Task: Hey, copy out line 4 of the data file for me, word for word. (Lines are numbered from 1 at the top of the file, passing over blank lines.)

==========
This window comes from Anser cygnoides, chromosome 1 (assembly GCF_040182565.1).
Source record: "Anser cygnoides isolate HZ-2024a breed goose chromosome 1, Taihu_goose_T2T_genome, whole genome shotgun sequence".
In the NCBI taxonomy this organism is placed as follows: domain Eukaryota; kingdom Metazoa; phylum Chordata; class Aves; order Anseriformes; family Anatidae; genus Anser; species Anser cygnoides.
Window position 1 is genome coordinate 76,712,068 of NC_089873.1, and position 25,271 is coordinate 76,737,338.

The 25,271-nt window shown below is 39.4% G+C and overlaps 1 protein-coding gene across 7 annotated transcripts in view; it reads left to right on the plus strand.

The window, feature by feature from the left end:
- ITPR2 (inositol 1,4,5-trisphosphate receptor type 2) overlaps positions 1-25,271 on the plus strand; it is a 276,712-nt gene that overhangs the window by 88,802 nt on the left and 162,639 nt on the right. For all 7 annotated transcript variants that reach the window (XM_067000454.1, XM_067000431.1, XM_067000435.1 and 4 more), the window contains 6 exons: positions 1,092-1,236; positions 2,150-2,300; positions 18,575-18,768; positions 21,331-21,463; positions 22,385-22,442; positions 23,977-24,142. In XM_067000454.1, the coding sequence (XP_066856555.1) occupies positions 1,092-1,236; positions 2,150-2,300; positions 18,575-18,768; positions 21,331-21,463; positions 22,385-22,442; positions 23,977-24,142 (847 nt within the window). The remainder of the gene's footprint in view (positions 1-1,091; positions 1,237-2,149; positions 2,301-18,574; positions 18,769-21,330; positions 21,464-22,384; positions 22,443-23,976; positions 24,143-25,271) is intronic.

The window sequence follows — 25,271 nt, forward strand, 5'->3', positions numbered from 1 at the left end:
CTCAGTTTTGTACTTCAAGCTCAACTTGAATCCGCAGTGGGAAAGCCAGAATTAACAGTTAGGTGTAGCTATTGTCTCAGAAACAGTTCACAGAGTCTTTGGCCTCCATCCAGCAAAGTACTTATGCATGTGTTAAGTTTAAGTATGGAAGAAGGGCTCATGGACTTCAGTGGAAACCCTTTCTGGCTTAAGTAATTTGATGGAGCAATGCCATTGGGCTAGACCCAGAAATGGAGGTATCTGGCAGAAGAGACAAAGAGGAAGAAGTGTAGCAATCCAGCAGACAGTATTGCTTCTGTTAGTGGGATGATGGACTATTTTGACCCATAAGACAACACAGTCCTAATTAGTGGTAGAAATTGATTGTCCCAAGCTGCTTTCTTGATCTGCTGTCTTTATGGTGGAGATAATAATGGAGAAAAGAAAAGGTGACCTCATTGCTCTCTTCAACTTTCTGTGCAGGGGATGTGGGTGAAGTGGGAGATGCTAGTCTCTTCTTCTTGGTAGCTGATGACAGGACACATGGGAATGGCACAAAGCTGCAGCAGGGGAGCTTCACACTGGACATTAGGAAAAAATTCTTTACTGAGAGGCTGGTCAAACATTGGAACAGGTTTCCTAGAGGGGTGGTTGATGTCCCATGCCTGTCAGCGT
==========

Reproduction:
Window position 1 is genome coordinate 76,712,068 of NC_089873.1, and position 25,271 is coordinate 76,737,338.